From Olympian to 'Top Chef' finalist: How Dawn Burrell's athletic career fueled her culinary stardom

·8-min read

Dawn Burrell stood in front of Padma Lakshmi and awaited the verdict. Burrell had just cooked, to that point, the most important meal of her life. With a trip to the “Top Chef” finale on the line, Burrell waited nervously to see if she would become the latest chef to be told to pack her knives and go.

Lakshmi braced the competitors for the bad news that was coming. “Well, this next part is very, very hard,” she said while looking at Burrell and Gabe Erales. Despite cooking excellent food, one of the two would be sent home, ending their pursuit of the life-changing title of being named “Top Chef.”

Lakshmi took a lengthy pause before calling Burrell’s name, “Dawn.” For one tense, nerve-wracking, exhilarating moment, it appeared Burrell’s time on the show was over. After another pause, Lakshmi delivered the news, “… and Gabe, pack your bags, you’re both going to the finale.” Burrell emerged from another high-stress moment on top.

Burrell should be used to that by now. Before becoming a chef and emerging as a breakout star on Season 18 of “Top Chef,” Burrell made a name for herself in track and field, where she represented the United States at the 2000 Summer Olympics.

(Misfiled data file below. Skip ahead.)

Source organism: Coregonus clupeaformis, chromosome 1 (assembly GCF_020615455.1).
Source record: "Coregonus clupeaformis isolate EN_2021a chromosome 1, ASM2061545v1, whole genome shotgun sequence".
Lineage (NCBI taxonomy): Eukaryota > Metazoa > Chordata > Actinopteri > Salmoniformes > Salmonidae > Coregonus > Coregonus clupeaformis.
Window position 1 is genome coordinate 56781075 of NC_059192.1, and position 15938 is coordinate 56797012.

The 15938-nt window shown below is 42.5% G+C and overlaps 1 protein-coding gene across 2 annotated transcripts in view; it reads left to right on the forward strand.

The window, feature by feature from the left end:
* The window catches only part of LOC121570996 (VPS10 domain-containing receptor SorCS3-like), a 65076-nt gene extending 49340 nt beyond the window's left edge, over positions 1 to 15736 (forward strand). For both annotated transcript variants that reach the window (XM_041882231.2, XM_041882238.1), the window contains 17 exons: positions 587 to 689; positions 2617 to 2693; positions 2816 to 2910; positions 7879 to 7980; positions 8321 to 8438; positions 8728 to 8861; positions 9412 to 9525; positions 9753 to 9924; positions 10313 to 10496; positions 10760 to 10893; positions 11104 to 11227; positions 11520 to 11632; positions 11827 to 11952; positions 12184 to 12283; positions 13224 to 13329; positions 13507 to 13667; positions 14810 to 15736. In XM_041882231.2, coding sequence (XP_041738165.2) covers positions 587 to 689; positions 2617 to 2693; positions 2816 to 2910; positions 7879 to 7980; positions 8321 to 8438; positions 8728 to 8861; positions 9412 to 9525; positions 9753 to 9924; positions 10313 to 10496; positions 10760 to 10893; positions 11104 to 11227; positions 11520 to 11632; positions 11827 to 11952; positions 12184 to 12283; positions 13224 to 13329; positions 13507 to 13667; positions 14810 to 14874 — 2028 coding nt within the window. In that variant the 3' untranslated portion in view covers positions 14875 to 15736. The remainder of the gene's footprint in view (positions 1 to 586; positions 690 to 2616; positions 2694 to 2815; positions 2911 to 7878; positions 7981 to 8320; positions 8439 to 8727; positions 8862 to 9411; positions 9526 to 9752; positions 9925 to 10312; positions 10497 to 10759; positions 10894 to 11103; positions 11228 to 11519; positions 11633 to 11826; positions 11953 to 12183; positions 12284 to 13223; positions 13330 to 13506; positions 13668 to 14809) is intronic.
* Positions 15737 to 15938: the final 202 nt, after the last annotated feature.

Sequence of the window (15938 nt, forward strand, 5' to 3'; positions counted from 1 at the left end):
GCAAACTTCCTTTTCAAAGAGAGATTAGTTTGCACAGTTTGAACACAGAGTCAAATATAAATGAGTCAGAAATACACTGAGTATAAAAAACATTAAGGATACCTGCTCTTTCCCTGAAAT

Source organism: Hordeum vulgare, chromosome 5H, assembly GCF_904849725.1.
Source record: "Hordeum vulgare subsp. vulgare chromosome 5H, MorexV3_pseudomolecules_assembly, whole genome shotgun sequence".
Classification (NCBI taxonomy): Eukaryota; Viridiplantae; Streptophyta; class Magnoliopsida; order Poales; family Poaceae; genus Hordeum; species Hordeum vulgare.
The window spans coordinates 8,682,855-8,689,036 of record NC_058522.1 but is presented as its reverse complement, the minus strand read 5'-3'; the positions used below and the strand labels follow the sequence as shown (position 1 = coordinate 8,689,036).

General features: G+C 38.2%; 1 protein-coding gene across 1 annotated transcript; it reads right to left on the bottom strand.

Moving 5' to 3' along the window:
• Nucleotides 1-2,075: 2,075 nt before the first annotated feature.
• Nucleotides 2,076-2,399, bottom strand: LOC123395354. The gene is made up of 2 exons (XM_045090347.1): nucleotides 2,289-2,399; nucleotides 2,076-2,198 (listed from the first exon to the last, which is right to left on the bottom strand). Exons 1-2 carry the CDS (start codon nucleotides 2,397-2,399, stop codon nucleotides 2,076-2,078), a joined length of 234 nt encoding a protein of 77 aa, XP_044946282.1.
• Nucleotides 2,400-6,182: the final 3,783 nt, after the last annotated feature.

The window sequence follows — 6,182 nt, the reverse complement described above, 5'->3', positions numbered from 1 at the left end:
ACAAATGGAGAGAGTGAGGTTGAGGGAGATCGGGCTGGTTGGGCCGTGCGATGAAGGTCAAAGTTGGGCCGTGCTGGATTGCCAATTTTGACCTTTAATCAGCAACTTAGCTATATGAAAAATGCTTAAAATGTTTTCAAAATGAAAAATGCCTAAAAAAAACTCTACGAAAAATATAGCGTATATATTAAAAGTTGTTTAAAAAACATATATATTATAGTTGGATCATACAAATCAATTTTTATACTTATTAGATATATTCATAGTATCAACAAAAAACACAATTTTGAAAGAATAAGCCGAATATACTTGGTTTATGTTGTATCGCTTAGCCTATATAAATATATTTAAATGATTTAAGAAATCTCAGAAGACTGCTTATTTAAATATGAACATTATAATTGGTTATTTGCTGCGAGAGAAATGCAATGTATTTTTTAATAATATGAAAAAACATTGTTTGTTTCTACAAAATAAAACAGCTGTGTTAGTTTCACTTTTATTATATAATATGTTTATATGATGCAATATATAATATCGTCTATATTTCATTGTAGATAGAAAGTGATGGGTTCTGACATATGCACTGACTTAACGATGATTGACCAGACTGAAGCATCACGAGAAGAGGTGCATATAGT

Burrell’s background as an Olympian has been a major storyline throughout her run on “Top Chef.” The skills that made her one of the best athletes in the world — her competitive drive, tenacity and ability to adapt on the fly — are the same ones she’s used to reach the pinnacle of another profession.

“Every positive trait that I have, I can attribute it to being an athlete,” Burrell told Yahoo Sports. “My ability to stay in it, to embrace the pressure that is in that moment, all comes from my career as an athlete.”

Dawn Burrell has emerged as a culinary star after being in the 2000 Olympics.
Dawn Burrell reached the finals on Season 18 of "Top Chef." (Photo by: David Moir/Bravo/NBCU Photo Bank via Getty Images)

Building a family legacy

Burrell was inspired to take up track and field by her older brother, Olympic gold medalist and two-time world-record holder in the 100M sprint, Leroy Burrell. There was no competitiveness between the two as they both trained and competed in the sport. Leroy’s success helped Dawn find her way, and she’s incredibly grateful for that.